every week day from 9 a.m. to
m. except aawiruajr,
MISS 0.. BJ.LL0U, - - I'riBcipal.
forUachei' dally practice work from
0 m! to la-L ft Klndergsrien.
On Monday. Wedoexlay aud Friday
rsTTp. ". CtaUs meet Jor
f?T-r Kroibel svstm. Mns. P. 8.
XsU Friday from 2to4 P.m.wltb
tInldir CM. sw.mV- !
... t) an inuunu ece.
BUT JU., - ' . mat
when we consider tbe amount of ncti-
tbe in-tiaSrve and reftra-da syasemof
voting ia all j-rtaa be eeriea to
tb ars tbe scbtts e of tbe bribers and
-rote buyers. Tbe passage of tbe Mfl
crrtr tbe governor" vtto at tbe next ses
sion iB ttcca mdtfi-itely tbe com
plete rcpremacy of tbePortiana nag m
tbe pHrwa of tbestate.
Th DmU tapTHneat,
If the navigation of tbe Cohx mbia
fT it tratr!es bad not bwa
mterropted by tbe ohsxacJes of natnre
attbeC3Se-d4s and at TbeDGtthe
efctttstics. of tbe two North Pacific
statc& Oregon-a-d Washington wocld
KiTfe teen anite differently wntten.
Tbe nearly 2,0 mile of steamboat
navigatioa afforded by these majestic
streams wonM have stimnlated a river
coxomerce tbat would have Teryraate
riaBy advanced and em-iebed tbe great
ktIjtt expire, .tbe ever-developing re
Eoarces of -which weald have sought a
market at Portland and Astoria, thus
increasing the growth and wealth of
th thee? rides. But for those ob
stacles to tbe navigation of tbe Colum
bia Eastern Oregon aad Washington
would have been very far beyond wnat
tbey are now in material advancement
and prosperity, and both tbe cities of
the lower Columbia river xalley wouiu
would bave fcen incomparably greater
in wealth and population than thoe of
the Uonnd country, which would bvre
been fitenlly ride-tracked. The river
would have been alive with commerce,
and in all iirobability all of the trans
continental lines of railway would have
sotjcht tbe easr river grades in order to
reach tbe ocean. sut sucn is not xne
case. The obstructions at The Dalles
and Cascades have dwarfed its naviga
tion to the minimnm, the farmers of the
island empire have been compelled to
send their produce to market by the
more expensive mode of radway car
riage, tbe heavy freisht rates of which
hare impoverished tne producer, wniie
competing lines of railway bave sought
different termini, thus building up
cities on the Sound with a traffic which
otherwise would have enriched the cities
of tbe lower Colombia.
It is tbe duty of the general govern
ment ami pot the state to remove those
obstructions and open up our great in
terstate river to free commerce. The
canal at the Cascades will soon be com
pleted, but no appropriation has been
secured for overcoming tbe obstructions
at Tbe Dalles. Six vears ago the United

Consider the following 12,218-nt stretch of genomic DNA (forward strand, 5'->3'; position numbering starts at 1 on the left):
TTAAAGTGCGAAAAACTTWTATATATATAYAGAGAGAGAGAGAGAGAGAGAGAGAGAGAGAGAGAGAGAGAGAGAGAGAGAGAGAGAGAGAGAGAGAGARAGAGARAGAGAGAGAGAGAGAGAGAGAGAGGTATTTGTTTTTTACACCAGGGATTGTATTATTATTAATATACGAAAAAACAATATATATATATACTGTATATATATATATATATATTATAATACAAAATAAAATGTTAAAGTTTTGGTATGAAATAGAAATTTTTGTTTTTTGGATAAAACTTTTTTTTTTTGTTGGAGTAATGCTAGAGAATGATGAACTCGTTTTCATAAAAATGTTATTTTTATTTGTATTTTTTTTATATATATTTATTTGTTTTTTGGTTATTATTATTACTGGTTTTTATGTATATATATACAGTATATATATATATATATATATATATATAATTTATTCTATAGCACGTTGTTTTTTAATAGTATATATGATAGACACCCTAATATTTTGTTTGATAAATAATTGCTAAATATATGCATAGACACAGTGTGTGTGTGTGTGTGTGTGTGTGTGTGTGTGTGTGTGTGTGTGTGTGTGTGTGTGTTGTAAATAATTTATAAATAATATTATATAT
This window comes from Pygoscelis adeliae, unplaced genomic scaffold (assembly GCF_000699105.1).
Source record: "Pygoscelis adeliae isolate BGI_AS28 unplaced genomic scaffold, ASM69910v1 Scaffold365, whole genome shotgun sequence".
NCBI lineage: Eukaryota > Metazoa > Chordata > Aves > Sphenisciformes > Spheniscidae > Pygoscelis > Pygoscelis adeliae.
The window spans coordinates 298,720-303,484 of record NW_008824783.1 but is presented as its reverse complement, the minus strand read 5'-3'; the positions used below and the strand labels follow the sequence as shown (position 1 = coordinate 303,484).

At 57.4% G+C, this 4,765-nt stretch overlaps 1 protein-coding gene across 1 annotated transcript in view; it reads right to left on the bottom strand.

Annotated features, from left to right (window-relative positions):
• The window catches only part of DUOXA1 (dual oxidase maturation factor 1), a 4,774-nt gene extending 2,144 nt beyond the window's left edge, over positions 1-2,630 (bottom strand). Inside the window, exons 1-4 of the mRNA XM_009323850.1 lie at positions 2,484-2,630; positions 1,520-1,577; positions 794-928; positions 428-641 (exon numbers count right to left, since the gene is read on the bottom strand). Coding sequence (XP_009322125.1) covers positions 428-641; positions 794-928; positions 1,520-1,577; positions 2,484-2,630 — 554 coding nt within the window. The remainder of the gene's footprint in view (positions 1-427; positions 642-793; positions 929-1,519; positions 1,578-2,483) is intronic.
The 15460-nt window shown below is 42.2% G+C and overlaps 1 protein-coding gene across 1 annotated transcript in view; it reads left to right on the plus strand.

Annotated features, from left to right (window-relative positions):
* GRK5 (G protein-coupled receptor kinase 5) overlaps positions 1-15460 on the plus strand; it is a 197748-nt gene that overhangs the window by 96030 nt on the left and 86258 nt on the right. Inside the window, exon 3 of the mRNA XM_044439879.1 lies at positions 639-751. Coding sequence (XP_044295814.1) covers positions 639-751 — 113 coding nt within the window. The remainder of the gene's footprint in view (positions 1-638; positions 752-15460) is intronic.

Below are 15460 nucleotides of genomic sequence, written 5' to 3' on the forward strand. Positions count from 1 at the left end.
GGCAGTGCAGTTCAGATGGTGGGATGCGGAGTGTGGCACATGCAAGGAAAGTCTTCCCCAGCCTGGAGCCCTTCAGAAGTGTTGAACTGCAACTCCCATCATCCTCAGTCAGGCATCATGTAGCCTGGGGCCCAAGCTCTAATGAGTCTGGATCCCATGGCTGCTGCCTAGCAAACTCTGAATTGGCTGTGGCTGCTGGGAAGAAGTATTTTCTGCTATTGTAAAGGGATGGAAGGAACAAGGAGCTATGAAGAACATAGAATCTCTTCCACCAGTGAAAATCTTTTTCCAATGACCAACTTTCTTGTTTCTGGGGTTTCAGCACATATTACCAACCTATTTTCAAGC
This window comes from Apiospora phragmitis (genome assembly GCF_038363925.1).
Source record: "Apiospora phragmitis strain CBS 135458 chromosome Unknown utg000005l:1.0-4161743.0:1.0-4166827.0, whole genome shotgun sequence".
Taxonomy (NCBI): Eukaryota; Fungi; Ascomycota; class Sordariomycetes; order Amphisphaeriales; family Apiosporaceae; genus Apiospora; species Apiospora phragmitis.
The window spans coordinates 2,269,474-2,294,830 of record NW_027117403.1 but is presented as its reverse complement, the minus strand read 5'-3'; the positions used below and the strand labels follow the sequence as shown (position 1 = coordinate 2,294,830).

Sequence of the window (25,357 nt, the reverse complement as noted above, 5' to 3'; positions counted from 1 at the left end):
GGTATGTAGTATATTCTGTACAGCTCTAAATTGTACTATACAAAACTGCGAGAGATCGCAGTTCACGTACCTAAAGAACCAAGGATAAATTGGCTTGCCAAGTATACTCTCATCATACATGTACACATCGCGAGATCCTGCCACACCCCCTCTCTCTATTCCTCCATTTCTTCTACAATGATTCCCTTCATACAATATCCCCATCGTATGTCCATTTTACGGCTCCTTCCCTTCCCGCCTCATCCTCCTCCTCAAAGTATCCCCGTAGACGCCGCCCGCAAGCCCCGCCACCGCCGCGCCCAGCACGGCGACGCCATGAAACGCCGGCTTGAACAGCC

States engineers reported in favor of the
improvement of the Columbia at The
Dalles by building a portage road tem
porarily for immediate relief to be sup
plemented by aranaL Our senators in
congress, wiser than engineers, were de
termined to have a boat railway. The
cost of a cana was estimated at about
four millions, while the etimated cost
of a completed boat railway was (2,.
00,354. Tbe annual cost of operating
the canal would be merely nominal,
while the cox of operating the boat rail
way at its full .capacity was estimated
at $273,000. Jiotwithstanding these fig
Osdm at t" poeat, wane a c " -kcis
or a boat railway is being con
jc Counts Ls never vet en
used upon the work of ccircctins
railroads, aad I do not b-Eeve it possi
ble to mre aa appropnanon lorme
ourpoe of bflding a portage road."' Of
caene it is not possible if oar delega-ifc-
in congress opposes i At my re
jcest two vears ago Chairman Biancb
ard of th river and harbor committee
moved that &X,Vfi be placed m tne
river and harbor bill for such a purpose.
Jar whole descgatioa opposed it and it
was defeated. There is nothing wrong
or wk-ked in tbe government baiicing
aad operating a railroad, lmrmgtne
last two years HI railroads with S3.S33
raflease "and a capttabzatioa of fl,
wS2,4ltMj have passed into the hands
ot rtoavcrs and are now run by the fed
eral ewGrt& If federal judges, who are
EMy-rally a lot of impracticables, can
run the": msmber of roads, there is no
doubt whatever tbat Uncle Sam could
safely ran a small portage road five or
sir mile long.
initiative aad Hetcrratlan u
Toe demand of tbe Popnlit state plat
form for a ctitutiail convention to
ivrcse: oar state constitution and include
therein tbe mitianve and referendum is
one of tbe most important and necessary
measures ever presented to a free
people. Tbe initiative gives a certain
percent? of the voter; the power to in
itiate any law, which must then be sub
mitted to a vote of tbe people. The ref
erendum makea it imperative that all
legislative enactments be referred to the